TG Branfalt: This, Jake, has been a really, really super insightful conversation about a space that I think is overlooked because I love it. When I go to dispensaries, I’m heartbroken when there is not a beverage, because I’m there with my friends. My friends, they end up going to the bar and what am I to do? So I really want to thank you for just being so forthcoming and really sort of peeling back some of the layers, because there’s so few opportunities for me to have this discussion. Before we get to further information about how to contact you, what advice would you have for entrepreneurs either in the cannabis space at large or those who are thinking about the cannabis beverage space?
Jake Bullock: Yeah. So I would say the most important thing and some of the best advice that we got early on, when you’re thinking about entering, developing a product, does it make sense? Is it worth committing to this career? Is really approach the prototyping process like you’re right. And approach the testing process, the listening process to your consumers, like you’re wrong. And so we would say prototype like you’re right and listen like you’re wrong. You will learn so much from consumers. And I think that the real success behind Cann was doing that early human centric design that set us up for success.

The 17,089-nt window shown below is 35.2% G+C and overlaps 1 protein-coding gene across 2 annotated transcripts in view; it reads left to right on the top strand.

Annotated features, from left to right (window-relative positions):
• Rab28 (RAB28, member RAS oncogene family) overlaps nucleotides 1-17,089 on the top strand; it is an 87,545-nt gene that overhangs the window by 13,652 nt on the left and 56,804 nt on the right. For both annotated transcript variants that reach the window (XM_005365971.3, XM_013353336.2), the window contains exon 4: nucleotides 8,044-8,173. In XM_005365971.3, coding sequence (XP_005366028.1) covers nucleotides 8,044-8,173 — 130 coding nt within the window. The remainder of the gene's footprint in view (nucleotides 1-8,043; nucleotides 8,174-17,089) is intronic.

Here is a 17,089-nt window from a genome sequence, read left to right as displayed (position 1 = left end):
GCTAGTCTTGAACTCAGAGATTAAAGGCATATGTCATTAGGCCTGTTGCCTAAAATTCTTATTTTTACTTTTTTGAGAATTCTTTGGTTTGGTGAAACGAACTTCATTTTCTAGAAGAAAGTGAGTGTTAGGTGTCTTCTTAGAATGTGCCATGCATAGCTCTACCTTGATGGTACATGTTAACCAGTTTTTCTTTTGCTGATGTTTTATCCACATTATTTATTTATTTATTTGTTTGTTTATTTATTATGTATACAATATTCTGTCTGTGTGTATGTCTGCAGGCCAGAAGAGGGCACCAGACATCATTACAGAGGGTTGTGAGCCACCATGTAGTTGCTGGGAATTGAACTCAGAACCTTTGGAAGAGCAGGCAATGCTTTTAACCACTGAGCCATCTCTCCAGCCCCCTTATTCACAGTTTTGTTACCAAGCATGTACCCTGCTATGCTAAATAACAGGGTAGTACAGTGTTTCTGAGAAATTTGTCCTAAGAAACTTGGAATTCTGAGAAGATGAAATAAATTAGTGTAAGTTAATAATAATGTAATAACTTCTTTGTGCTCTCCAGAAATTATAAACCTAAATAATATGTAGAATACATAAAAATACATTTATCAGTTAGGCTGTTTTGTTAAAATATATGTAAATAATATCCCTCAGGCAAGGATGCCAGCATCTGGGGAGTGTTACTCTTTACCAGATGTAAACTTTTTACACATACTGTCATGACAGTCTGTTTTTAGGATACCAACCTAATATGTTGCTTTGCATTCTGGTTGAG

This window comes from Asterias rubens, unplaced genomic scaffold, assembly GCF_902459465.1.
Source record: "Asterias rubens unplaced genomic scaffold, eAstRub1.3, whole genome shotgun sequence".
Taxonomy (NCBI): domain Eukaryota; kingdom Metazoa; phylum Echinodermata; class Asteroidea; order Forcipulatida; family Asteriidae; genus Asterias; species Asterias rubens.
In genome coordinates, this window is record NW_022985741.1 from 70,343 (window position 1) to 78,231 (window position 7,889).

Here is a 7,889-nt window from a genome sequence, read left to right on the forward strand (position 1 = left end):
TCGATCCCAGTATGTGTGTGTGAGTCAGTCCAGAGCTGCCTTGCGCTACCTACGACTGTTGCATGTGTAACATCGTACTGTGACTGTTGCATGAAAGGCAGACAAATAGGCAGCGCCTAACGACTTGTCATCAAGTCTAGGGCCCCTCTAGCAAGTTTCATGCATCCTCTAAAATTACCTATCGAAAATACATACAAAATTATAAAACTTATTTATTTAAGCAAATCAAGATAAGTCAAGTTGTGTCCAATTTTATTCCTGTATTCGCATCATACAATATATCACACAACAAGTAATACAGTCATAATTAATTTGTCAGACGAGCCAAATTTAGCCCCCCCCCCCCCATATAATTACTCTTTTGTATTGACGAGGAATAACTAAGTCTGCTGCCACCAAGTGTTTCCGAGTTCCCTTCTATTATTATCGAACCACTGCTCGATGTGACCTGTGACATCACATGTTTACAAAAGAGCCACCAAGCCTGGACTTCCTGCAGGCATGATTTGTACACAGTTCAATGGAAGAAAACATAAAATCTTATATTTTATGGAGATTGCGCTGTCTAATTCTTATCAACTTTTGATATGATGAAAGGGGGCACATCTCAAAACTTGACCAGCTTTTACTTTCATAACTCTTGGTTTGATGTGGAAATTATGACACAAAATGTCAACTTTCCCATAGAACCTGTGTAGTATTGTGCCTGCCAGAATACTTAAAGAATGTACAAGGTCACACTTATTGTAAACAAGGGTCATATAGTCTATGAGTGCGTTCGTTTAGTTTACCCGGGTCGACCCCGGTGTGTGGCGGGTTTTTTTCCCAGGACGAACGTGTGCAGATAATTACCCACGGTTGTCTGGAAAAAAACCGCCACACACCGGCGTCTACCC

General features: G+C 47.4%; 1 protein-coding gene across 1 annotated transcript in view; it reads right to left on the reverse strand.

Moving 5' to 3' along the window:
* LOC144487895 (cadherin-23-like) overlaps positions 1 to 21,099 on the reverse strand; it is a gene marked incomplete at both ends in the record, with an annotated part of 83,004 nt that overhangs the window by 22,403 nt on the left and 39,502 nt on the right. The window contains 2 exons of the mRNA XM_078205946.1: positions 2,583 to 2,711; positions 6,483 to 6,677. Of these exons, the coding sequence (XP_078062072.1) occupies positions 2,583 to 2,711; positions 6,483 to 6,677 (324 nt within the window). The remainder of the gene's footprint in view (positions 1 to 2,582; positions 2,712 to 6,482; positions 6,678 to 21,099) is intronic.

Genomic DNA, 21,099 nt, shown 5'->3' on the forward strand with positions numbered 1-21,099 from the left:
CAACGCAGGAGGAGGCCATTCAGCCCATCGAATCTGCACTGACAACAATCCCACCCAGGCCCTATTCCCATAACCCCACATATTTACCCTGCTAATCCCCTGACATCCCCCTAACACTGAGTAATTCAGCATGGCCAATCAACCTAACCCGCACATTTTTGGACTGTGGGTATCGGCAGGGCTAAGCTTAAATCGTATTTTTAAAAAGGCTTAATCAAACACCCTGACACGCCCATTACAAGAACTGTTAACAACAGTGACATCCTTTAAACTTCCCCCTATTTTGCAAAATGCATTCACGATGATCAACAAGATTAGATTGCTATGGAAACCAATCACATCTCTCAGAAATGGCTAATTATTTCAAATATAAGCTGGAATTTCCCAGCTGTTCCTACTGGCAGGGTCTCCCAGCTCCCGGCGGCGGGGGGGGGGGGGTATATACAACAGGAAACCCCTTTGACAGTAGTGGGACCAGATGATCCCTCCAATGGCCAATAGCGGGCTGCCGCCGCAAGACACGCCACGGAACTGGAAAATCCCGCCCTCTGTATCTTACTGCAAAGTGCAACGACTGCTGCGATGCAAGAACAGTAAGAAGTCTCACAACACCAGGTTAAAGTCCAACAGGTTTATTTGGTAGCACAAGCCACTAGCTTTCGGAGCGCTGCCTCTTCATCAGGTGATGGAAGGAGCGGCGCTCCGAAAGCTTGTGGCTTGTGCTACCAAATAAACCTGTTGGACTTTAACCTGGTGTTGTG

TG Branfalt: So finally, where can people… That’s great advice, by the way. I mean, that’s something I’ve never heard on the show before and I’ve asked this question literally hundreds of times. So, it just sort of goes to show, the insight that you have is really sort of different than a lot of people that I do have on the show. So, where can people find out more about you, find out more about Cann, and find out more about Cann social tonics?